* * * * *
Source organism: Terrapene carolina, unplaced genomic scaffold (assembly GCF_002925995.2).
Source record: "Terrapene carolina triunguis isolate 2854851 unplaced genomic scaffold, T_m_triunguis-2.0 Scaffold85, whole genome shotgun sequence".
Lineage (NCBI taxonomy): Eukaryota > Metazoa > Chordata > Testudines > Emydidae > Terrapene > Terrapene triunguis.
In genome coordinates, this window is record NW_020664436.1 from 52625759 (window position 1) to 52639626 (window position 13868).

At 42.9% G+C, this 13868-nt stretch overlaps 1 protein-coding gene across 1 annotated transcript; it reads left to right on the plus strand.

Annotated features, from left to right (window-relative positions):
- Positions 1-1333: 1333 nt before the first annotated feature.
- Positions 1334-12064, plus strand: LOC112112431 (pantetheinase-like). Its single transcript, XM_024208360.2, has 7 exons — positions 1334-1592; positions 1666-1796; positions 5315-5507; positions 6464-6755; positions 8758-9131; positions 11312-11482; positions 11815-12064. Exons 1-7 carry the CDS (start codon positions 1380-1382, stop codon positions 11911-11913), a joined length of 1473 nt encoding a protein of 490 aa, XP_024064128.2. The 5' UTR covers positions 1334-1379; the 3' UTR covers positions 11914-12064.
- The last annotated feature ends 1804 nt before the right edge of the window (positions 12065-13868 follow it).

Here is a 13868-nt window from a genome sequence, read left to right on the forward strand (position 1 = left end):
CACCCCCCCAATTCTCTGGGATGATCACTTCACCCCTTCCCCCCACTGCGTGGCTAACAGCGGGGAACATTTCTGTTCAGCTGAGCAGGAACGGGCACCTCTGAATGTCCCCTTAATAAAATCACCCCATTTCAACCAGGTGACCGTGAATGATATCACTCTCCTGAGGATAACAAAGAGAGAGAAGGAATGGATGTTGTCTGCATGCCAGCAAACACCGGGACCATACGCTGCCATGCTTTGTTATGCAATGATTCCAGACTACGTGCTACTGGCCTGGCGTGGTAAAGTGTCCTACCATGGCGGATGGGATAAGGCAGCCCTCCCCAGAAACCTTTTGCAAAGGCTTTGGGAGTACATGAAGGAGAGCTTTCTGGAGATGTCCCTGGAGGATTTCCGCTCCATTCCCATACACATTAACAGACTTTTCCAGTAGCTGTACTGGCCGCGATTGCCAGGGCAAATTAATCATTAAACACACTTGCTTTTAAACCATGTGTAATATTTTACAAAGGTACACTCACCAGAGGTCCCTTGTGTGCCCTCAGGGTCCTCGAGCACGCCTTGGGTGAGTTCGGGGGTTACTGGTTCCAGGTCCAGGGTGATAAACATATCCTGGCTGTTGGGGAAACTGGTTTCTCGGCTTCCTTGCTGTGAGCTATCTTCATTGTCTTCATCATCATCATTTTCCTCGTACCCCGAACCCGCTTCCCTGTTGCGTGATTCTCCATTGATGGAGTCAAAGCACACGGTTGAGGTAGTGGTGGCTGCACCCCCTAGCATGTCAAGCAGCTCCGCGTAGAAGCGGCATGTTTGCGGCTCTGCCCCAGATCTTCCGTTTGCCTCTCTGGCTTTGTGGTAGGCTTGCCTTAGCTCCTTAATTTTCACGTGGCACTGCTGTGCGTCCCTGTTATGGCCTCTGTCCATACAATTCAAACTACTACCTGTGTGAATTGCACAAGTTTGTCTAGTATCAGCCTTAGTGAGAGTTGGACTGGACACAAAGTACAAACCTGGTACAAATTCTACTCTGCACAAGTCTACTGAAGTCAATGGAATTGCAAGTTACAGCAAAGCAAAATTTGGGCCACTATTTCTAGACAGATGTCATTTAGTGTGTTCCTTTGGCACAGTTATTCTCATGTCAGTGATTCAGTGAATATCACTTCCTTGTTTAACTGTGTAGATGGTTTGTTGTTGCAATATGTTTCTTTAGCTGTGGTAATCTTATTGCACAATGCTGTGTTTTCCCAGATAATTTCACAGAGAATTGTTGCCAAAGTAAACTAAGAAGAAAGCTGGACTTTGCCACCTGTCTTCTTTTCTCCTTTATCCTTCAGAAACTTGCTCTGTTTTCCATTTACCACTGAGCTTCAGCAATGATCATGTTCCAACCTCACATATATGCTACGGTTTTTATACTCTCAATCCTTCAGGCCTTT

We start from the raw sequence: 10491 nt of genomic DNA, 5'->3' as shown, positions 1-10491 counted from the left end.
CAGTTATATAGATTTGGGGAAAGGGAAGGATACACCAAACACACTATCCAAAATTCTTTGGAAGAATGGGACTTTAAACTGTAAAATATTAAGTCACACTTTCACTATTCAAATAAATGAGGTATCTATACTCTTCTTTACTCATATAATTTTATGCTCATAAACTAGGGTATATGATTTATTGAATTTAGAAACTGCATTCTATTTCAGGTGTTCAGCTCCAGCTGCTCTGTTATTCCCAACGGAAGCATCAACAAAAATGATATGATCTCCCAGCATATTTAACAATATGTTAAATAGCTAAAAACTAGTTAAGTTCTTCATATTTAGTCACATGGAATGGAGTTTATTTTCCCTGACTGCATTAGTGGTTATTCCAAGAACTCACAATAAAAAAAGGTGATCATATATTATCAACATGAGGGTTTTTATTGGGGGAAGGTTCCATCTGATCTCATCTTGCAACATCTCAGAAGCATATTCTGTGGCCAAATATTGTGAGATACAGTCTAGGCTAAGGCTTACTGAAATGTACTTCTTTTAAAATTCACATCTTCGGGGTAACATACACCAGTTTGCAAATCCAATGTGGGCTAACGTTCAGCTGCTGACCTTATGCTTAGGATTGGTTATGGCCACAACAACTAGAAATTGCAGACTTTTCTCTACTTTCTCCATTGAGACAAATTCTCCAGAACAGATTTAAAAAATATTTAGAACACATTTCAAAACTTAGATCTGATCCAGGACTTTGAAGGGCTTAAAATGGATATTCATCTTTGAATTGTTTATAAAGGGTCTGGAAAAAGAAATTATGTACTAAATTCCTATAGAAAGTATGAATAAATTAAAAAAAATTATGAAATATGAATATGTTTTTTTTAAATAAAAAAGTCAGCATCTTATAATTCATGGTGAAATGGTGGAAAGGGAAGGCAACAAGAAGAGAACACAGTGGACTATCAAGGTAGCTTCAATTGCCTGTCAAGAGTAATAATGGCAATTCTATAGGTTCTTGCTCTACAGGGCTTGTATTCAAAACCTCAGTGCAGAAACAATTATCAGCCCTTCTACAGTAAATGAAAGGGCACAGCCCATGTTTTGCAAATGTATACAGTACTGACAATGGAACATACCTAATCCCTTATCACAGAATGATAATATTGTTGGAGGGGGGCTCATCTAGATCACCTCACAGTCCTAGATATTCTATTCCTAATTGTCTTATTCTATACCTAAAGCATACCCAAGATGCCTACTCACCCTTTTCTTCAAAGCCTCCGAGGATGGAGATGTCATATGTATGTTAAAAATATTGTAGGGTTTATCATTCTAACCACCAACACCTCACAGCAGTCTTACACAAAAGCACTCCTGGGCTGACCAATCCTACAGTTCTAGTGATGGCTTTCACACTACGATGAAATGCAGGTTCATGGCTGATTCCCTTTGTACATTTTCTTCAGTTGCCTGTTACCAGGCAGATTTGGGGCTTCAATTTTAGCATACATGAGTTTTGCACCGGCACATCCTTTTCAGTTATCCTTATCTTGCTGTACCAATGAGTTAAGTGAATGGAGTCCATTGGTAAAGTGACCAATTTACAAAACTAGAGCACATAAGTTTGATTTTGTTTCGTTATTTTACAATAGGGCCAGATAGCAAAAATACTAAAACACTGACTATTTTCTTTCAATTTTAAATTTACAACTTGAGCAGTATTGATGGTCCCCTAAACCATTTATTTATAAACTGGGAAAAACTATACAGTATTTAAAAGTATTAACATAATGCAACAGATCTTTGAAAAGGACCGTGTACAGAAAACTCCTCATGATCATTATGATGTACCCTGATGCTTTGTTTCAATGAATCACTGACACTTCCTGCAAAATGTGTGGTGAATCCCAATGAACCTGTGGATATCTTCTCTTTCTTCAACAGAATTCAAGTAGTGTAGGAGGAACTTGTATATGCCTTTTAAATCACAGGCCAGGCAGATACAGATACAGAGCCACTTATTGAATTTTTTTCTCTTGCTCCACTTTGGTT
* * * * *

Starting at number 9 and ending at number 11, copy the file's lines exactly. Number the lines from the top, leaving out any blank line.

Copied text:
- The last annotated feature ends 1804 nt before the right edge of the window (positions 12065-13868 follow it).

Here is a 13868-nt window from a genome sequence, read left to right on the forward strand (position 1 = left end):
CACCCCCCCAATTCTCTGGGATGATCACTTCACCCCTTCCCCCCACTGCGTGGCTAACAGCGGGGAACATTTCTGTTCAGCTGAGCAGGAACGGGCACCTCTGAATGTCCCCTTAATAAAATCACCCCATTTCAACCAGGTGACCGTGAATGATATCACTCTCCTGAGGATAACAAAGAGAGAGAAGGAATGGATGTTGTCTGCATGCCAGCAAACACCGGGACCATACGCTGCCATGCTTTGTTATGCAATGATTCCAGACTACGTGCTACTGGCCTGGCGTGGTAAAGTGTCCTACCATGGCGGATGGGATAAGGCAGCCCTCCCCAGAAACCTTTTGCAAAGGCTTTGGGAGTACATGAAGGAGAGCTTTCTGGAGATGTCCCTGGAGGATTTCCGCTCCATTCCCATACACATTAACAGACTTTTCCAGTAGCTGTACTGGCCGCGATTGCCAGGGCAAATTAATCATTAAACACACTTGCTTTTAAACCATGTGTAATATTTTACAAAGGTACACTCACCAGAGGTCCCTTGTGTGCCCTCAGGGTCCTCGAGCACGCCTTGGGTGAGTTCGGGGGTTACTGGTTCCAGGTCCAGGGTGATAAACATATCCTGGCTGTTGGGGAAACTGGTTTCTCGGCTTCCTTGCTGTGAGCTATCTTCATTGTCTTCATCATCATCATTTTCCTCGTACCCCGAACCCGCTTCCCTGTTGCGTGATTCTCCATTGATGGAGTCAAAGCACACGGTTGAGGTAGTGGTGGCTGCACCCCCTAGCATGTCAAGCAGCTCCGCGTAGAAGCGGCATGTTTGCGGCTCTGCCCCAGATCTTCCGTTTGCCTCTCTGGCTTTGTGGTAGGCTTGCCTTAGCTCCTTAATTTTCACGTGGCACTGCTGTGCGTCCCTGTTATGGCCTCTGTCCATACAATTCAAACTACTACCTGTGTGAATTGCACAAGTTTGTCTAGTATCAGCCTTAGTGAGAGTTGGACTGGACACAAAGTACAAACCTGGTACAAATTCTACTCTGCACAAGTCTACTGAAGTCAATGGAATTGCAAGTTACAGCAAAGCAAAATTTGGGCCACTATTTCTAGACAGATGTCATTTAGTGTGTTCCTTTGGCACAGTTATTCTCATGTCAGTGATTCAGTGAATATCACTTCCTTGTTTAACTGTGTAGATGGTTTGTTGTTGCAATATGTTTCTTTAGCTGTGGTAATCTTATTGCACAATGCTGTGTTTTCCCAGATAATTTCACAGAGAATTGTTGCCAAAGTAAACTAAGAAGAAAGCTGGACTTTGCCACCTGTCTTCTTTTCTCCTTTATCCTTCAGAAACTTGCTCTGTTTTCCATTTACCACTGAGCTTCAGCAATGATCATGTTCCAACCTCACATATATGCTACGGTTTTTATACTCTCAATCCTTCAGGCCTTT